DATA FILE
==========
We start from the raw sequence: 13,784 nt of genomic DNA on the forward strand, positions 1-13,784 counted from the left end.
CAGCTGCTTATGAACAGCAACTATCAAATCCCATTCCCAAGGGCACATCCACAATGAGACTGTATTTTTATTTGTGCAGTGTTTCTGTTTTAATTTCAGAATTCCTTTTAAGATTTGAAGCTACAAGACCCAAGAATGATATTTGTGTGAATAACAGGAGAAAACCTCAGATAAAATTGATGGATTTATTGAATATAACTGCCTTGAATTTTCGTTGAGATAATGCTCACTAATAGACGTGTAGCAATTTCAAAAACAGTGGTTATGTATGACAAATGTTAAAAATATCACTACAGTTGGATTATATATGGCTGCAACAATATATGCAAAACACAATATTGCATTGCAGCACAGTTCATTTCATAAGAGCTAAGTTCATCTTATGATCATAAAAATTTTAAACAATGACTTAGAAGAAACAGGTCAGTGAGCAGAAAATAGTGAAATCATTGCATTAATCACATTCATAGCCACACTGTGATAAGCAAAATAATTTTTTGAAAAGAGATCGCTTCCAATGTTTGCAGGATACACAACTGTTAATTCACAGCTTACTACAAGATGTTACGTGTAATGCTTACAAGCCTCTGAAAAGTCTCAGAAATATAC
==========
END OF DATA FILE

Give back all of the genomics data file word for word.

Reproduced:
We start from the raw sequence: 13,784 nt of genomic DNA on the forward strand, positions 1-13,784 counted from the left end.
CAGCTGCTTATGAACAGCAACTATCAAATCCCATTCCCAAGGGCACATCCACAATGAGACTGTATTTTTATTTGTGCAGTGTTTCTGTTTTAATTTCAGAATTCCTTTTAAGATTTGAAGCTACAAGACCCAAGAATGATATTTGTGTGAATAACAGGAGAAAACCTCAGATAAAATTGATGGATTTATTGAATATAACTGCCTTGAATTTTCGTTGAGATAATGCTCACTAATAGACGTGTAGCAATTTCAAAAACAGTGGTTATGTATGACAAATGTTAAAAATATCACTACAGTTGGATTATATATGGCTGCAACAATATATGCAAAACACAATATTGCATTGCAGCACAGTTCATTTCATAAGAGCTAAGTTCATCTTATGATCATAAAAATTTTAAACAATGACTTAGAAGAAACAGGTCAGTGAGCAGAAAATAGTGAAATCATTGCATTAATCACATTCATAGCCACACTGTGATAAGCAAAATAATTTTTTGAAAAGAGATCGCTTCCAATGTTTGCAGGATACACAACTGTTAATTCACAGCTTACTACAAGATGTTACGTGTAATGCTTACAAGCCTCTGAAAAGTCTCAGAAATATAC